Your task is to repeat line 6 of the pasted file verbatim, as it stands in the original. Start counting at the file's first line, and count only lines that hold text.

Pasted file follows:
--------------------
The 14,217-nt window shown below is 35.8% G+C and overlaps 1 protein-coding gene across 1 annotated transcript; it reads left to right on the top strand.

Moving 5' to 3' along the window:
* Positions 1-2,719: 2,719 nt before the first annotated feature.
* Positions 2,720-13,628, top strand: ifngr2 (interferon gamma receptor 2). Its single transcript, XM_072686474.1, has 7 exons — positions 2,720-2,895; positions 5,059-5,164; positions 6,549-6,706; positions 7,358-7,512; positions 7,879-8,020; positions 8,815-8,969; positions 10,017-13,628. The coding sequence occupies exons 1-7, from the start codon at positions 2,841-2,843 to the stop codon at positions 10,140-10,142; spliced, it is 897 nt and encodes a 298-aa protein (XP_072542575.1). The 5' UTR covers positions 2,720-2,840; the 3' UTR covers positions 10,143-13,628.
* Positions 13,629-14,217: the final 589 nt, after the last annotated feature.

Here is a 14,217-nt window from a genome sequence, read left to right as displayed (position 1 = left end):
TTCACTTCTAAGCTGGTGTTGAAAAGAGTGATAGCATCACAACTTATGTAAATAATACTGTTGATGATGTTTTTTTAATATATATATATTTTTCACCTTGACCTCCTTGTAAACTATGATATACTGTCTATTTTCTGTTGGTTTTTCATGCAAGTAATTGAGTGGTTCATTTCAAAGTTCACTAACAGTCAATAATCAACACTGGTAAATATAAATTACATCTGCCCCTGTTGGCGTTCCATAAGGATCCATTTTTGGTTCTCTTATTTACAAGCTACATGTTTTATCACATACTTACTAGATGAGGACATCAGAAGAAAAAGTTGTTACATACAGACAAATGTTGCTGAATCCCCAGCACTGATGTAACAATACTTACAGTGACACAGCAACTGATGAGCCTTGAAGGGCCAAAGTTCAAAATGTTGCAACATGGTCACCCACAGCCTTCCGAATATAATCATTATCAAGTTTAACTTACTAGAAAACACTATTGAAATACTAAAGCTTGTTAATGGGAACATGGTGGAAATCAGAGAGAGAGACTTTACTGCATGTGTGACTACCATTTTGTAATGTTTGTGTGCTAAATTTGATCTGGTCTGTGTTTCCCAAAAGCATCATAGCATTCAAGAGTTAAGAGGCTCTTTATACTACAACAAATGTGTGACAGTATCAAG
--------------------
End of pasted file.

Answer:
Here is a 14,217-nt window from a genome sequence, read left to right as displayed (position 1 = left end):